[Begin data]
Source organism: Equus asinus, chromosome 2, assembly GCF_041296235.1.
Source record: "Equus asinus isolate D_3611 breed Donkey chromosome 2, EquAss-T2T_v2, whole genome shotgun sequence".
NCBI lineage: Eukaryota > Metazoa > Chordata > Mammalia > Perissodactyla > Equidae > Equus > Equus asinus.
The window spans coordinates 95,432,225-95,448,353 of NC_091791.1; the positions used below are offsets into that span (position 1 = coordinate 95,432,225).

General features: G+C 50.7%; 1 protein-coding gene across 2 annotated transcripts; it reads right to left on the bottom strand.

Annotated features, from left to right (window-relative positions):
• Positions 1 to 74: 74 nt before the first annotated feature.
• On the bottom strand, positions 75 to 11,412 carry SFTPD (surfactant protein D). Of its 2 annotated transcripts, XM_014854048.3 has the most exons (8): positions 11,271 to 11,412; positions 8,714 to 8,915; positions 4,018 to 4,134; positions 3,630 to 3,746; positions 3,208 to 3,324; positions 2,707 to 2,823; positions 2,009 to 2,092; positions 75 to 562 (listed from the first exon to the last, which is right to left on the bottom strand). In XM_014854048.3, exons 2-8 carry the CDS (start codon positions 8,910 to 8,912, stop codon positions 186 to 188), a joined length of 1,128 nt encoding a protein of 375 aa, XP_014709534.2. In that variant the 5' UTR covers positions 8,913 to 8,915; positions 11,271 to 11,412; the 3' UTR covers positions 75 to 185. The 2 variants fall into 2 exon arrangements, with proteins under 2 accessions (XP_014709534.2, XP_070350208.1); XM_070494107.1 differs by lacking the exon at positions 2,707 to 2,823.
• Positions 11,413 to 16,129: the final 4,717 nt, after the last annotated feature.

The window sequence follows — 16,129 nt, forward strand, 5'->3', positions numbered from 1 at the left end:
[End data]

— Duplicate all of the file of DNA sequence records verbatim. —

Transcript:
Source organism: Equus asinus, chromosome 2, assembly GCF_041296235.1.
Source record: "Equus asinus isolate D_3611 breed Donkey chromosome 2, EquAss-T2T_v2, whole genome shotgun sequence".
NCBI lineage: Eukaryota > Metazoa > Chordata > Mammalia > Perissodactyla > Equidae > Equus > Equus asinus.
The window spans coordinates 95,432,225-95,448,353 of NC_091791.1; the positions used below are offsets into that span (position 1 = coordinate 95,432,225).

General features: G+C 50.7%; 1 protein-coding gene across 2 annotated transcripts; it reads right to left on the bottom strand.

Annotated features, from left to right (window-relative positions):
• Positions 1 to 74: 74 nt before the first annotated feature.
• On the bottom strand, positions 75 to 11,412 carry SFTPD (surfactant protein D). Of its 2 annotated transcripts, XM_014854048.3 has the most exons (8): positions 11,271 to 11,412; positions 8,714 to 8,915; positions 4,018 to 4,134; positions 3,630 to 3,746; positions 3,208 to 3,324; positions 2,707 to 2,823; positions 2,009 to 2,092; positions 75 to 562 (listed from the first exon to the last, which is right to left on the bottom strand). In XM_014854048.3, exons 2-8 carry the CDS (start codon positions 8,910 to 8,912, stop codon positions 186 to 188), a joined length of 1,128 nt encoding a protein of 375 aa, XP_014709534.2. In that variant the 5' UTR covers positions 8,913 to 8,915; positions 11,271 to 11,412; the 3' UTR covers positions 75 to 185. The 2 variants fall into 2 exon arrangements, with proteins under 2 accessions (XP_014709534.2, XP_070350208.1); XM_070494107.1 differs by lacking the exon at positions 2,707 to 2,823.
• Positions 11,413 to 16,129: the final 4,717 nt, after the last annotated feature.

The window sequence follows — 16,129 nt, forward strand, 5'->3', positions numbered from 1 at the left end: